The effects of air pressure are investigated in this highly visual demonstration.
- marshmallows (+ cornflour, depending on the type of marshmallows you use)
- wine bottle (must be clean and dry, and preferably light coloured)
- vacuum wine saver pump and stopper (available from most supermarkets)
- Roll the marshmallows gently between your hands until they are small enough to pass through the opening of the wine bottle. Note: if the marshmallows become at all sticky then roll them in cornflour, otherwise they will just stick to the sides of the bottle and make a big mess.
- Insert the vacuum stopper into the neck of the wine bottle. Explain to the audience that the vacuum pump removes air from the bottle. Instruct them to carefully watch the marshmallows.
- Pump the vacuum pump a few times – the marshmallows inside the bottle begin to expand. Shake the bottle gently up and down to distribute the marshmallows throughout the bottle, then pump again. Repeat until the marshmallows are no longer expanding. Discuss with your audience.
- Tell your audience that you are going to let the air back into the bottle. Remind them to watch the marshmallows closely as you do so.
- Release the valve on the vacuum stopper – the marshmallows will rapidly shrink back to their normal size.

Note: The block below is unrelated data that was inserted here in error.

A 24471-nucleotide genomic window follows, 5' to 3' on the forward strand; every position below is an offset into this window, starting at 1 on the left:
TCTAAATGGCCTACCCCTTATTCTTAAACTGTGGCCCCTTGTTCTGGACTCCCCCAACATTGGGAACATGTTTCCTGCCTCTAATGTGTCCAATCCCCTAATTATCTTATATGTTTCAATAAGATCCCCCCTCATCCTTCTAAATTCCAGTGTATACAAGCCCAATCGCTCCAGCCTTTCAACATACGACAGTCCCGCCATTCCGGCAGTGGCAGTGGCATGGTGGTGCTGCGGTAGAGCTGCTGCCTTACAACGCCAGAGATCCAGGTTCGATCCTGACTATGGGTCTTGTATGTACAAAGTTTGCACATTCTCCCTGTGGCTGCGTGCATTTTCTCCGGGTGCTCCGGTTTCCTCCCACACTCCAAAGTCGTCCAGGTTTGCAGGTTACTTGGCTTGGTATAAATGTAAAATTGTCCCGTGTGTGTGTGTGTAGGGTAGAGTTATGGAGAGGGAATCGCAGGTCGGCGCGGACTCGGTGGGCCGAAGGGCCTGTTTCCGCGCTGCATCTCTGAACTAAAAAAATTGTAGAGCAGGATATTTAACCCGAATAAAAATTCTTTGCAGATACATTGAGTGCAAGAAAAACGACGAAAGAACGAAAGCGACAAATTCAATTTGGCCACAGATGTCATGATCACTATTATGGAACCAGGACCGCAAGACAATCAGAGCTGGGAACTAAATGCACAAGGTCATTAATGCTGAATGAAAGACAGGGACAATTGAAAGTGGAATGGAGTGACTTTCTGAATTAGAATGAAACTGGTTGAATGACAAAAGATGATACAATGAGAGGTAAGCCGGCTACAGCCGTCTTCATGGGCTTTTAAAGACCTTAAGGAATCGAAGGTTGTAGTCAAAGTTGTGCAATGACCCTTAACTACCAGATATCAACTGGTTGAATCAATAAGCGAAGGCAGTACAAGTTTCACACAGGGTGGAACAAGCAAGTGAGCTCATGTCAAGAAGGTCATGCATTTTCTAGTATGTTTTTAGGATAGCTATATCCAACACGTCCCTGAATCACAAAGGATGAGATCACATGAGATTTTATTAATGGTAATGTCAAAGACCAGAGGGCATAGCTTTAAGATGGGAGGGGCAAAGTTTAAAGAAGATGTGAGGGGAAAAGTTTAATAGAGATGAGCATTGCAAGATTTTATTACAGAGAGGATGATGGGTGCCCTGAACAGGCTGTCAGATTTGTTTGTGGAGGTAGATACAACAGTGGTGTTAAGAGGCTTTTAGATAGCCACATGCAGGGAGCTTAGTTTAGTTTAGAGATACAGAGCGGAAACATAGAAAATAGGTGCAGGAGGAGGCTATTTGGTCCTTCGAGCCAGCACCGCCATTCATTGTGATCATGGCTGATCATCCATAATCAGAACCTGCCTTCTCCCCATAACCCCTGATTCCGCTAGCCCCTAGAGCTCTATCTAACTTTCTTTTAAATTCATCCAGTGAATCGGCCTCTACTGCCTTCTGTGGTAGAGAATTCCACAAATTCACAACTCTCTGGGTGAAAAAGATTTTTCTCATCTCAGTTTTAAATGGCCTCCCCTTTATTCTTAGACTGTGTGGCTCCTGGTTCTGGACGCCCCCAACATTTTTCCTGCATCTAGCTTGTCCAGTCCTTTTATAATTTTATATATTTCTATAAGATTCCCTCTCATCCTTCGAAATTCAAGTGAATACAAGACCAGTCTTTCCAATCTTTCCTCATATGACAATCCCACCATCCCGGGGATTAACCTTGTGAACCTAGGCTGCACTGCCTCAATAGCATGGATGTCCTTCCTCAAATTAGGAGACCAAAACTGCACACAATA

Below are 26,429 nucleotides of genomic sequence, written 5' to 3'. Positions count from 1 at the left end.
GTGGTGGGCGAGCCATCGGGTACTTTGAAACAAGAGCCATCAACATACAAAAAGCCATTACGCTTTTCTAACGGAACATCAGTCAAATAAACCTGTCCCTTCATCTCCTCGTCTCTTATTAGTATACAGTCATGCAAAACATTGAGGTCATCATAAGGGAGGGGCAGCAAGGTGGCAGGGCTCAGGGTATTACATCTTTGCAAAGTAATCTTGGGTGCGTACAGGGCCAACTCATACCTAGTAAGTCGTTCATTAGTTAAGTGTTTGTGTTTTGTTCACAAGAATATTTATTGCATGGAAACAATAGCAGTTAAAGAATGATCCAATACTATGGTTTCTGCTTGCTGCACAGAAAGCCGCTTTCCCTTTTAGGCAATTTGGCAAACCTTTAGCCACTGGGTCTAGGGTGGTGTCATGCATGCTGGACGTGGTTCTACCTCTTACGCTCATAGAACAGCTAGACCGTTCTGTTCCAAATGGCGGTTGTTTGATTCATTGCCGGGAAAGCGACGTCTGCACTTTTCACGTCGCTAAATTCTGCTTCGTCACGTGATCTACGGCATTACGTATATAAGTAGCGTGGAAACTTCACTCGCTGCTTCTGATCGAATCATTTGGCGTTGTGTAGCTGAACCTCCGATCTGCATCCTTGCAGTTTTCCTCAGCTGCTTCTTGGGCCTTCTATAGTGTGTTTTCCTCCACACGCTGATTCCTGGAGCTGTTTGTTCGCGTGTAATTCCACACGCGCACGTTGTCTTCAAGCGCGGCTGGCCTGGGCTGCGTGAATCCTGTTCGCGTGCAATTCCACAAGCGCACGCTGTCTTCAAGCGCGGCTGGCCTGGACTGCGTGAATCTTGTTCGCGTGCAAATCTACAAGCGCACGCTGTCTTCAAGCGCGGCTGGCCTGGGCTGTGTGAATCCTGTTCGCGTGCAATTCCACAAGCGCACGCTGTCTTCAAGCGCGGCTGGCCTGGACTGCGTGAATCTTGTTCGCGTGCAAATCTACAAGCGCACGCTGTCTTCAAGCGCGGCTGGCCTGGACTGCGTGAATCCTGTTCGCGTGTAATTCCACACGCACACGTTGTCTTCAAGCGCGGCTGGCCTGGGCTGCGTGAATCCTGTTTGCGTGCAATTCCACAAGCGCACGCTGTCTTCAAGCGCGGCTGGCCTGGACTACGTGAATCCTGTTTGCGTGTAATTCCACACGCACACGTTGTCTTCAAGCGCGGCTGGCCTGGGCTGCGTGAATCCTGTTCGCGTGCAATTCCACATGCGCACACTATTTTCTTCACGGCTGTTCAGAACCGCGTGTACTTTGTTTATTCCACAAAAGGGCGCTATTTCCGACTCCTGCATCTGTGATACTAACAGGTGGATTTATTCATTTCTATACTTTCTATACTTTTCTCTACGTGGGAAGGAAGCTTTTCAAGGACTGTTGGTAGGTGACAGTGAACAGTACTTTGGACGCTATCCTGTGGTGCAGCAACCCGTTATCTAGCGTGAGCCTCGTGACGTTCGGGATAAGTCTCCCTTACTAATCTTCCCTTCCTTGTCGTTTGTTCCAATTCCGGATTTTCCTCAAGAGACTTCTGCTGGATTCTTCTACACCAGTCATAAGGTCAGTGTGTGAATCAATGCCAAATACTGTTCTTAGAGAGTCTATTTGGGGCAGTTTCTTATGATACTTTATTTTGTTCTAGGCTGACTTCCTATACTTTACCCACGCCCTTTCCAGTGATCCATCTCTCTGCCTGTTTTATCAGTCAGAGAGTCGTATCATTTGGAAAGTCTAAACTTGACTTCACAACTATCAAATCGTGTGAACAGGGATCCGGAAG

How Does it Work?
Marshmallows have small bubbles of air trapped inside them. These bubbles are at atmospheric pressure. When the air inside the glass container is sucked out, the volume of the container remains the same although there is much less air inside – so the pressure is reduced. The air bubbles inside the marshmallows are therefore at a much higher pressure than the air surrounding the marshmallows, so those bubbles push outwards, causing the marshmallows to expand. When air is let back into the glass container, the surrounding pressure increases again, and the marshmallows deflate back to their normal size.
Tips for Success
Don't try to re-use the same marshmallows too much or they'll stretch and stop working properly. Long thin marshmallows work best because they are less sticky than the traditional sort, so easier to insert into the wine bottle. If you have access to a vacuum pump and bell jar, this trick works beautifully. Try using matchsticks to make marshmallow shapes – e.g. animals or a person – which the audience can see grow and shrink as you decrease and increase the pressure.
This demonstration will impress audiences of all ages. It is most suitable when you have already gathered a small audience.
Did You Know?
Although aircraft cabins are pressurised, they are not kept at sea level pressure. A similar effect to the marshmallow experiment can be observed by drinking half a bottle of water during a flight. When the aircraft lands you will see that the sealed plastic bottle is slightly crushed by the higher atmospheric pressure at about the same time as your ears pop on the approach to landing.